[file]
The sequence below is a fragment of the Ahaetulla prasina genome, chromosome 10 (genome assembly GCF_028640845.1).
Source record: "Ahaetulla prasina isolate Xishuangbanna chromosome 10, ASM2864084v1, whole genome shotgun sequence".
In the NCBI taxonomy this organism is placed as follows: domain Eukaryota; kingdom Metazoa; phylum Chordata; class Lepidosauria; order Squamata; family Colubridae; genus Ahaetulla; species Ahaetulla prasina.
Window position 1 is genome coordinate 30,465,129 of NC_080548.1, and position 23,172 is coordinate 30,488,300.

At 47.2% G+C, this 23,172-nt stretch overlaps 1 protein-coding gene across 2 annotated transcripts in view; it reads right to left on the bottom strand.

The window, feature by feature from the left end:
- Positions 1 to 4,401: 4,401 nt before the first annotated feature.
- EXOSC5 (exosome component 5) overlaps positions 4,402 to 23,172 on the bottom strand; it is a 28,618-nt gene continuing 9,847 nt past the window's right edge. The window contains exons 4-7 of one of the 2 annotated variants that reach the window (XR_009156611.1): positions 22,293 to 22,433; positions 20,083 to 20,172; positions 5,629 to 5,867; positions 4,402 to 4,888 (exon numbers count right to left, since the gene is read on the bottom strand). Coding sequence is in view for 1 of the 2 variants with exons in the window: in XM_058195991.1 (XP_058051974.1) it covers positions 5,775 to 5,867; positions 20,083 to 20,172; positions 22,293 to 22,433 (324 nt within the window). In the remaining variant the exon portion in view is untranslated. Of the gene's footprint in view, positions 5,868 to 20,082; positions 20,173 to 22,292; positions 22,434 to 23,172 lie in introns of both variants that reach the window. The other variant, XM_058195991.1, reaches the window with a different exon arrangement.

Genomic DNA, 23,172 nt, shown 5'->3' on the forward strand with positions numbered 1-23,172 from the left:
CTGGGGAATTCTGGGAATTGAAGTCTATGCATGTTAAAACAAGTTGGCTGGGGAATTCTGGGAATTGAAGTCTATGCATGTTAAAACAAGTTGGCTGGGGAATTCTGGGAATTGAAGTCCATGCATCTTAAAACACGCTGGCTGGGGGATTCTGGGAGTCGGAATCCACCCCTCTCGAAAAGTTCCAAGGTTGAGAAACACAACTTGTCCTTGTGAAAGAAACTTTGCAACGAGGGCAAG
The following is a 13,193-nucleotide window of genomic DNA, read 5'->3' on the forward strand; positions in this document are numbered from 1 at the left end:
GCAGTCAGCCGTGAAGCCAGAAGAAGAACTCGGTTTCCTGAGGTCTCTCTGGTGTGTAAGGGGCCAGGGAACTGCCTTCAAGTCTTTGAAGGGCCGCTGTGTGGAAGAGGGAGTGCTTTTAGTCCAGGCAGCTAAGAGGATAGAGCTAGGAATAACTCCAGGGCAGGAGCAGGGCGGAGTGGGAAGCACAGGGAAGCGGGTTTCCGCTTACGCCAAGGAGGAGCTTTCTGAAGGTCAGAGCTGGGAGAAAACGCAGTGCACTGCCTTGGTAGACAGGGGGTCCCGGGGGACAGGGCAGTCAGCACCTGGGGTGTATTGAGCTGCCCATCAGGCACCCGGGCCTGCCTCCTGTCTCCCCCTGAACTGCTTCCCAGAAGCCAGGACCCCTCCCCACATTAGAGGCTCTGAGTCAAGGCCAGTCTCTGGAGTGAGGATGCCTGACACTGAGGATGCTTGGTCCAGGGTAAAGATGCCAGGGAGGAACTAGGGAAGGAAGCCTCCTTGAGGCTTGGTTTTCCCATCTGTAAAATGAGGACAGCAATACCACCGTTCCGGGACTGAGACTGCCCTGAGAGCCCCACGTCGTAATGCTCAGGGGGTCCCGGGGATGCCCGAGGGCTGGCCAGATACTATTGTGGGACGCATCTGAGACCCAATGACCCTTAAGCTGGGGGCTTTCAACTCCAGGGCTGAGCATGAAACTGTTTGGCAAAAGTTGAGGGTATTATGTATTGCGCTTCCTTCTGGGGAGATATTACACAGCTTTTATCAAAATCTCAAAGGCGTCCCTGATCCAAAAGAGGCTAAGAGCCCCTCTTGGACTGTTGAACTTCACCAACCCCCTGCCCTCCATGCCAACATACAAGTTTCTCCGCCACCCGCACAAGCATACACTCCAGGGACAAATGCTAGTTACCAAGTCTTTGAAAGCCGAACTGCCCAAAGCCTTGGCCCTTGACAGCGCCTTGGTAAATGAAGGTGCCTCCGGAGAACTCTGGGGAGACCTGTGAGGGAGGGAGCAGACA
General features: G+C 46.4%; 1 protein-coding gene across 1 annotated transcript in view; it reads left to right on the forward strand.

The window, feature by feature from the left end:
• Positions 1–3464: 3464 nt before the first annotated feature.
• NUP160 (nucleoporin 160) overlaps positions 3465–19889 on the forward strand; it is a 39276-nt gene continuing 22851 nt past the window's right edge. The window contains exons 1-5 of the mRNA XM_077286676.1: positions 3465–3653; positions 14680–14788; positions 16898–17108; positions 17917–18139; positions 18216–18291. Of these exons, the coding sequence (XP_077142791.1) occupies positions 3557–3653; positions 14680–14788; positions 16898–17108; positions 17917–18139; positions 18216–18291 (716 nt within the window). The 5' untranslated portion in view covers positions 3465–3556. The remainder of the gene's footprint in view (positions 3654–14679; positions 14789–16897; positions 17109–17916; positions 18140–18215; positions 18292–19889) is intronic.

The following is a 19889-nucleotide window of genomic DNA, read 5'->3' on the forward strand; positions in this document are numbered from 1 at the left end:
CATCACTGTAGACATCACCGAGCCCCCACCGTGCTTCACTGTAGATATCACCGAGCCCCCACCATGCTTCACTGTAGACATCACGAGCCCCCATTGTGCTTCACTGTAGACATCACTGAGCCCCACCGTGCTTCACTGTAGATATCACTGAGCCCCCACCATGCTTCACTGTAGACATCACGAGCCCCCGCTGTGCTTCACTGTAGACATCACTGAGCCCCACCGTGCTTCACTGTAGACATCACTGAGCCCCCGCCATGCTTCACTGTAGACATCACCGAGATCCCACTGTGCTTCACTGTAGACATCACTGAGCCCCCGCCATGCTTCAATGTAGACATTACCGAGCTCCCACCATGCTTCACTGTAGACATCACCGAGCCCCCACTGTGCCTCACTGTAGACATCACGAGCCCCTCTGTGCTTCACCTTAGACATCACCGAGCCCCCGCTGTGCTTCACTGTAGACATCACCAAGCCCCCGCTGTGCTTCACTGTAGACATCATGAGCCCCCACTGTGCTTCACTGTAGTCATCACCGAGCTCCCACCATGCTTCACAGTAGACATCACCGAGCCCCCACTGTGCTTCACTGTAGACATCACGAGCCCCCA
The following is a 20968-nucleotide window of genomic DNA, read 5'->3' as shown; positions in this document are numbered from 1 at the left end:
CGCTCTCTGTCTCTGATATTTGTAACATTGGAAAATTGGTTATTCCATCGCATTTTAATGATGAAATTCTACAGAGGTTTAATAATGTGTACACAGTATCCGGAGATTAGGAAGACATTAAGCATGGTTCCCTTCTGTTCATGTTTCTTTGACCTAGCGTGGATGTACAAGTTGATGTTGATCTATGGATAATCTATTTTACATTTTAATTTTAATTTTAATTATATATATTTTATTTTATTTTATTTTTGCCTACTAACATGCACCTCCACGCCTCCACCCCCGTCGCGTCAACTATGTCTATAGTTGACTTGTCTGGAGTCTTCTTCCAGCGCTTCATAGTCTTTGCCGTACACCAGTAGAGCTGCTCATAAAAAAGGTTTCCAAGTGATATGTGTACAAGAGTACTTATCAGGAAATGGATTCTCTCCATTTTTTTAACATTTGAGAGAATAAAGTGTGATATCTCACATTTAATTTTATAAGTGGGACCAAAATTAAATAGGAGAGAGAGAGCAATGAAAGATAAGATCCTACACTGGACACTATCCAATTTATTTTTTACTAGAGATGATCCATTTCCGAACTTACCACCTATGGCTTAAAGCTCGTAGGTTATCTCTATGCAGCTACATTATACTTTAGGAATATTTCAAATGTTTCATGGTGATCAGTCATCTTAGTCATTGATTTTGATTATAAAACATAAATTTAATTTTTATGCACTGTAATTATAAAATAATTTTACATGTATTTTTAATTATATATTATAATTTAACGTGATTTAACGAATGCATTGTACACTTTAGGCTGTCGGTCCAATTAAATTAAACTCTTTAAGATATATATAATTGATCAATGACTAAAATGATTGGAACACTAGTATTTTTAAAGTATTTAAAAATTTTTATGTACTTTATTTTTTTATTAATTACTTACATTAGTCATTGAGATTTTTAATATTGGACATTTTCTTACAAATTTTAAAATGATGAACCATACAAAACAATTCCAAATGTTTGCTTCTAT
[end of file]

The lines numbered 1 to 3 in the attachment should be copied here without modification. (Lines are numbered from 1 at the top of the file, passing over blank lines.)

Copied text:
The sequence below is a fragment of the Ahaetulla prasina genome, chromosome 10 (genome assembly GCF_028640845.1).
Source record: "Ahaetulla prasina isolate Xishuangbanna chromosome 10, ASM2864084v1, whole genome shotgun sequence".
In the NCBI taxonomy this organism is placed as follows: domain Eukaryota; kingdom Metazoa; phylum Chordata; class Lepidosauria; order Squamata; family Colubridae; genus Ahaetulla; species Ahaetulla prasina.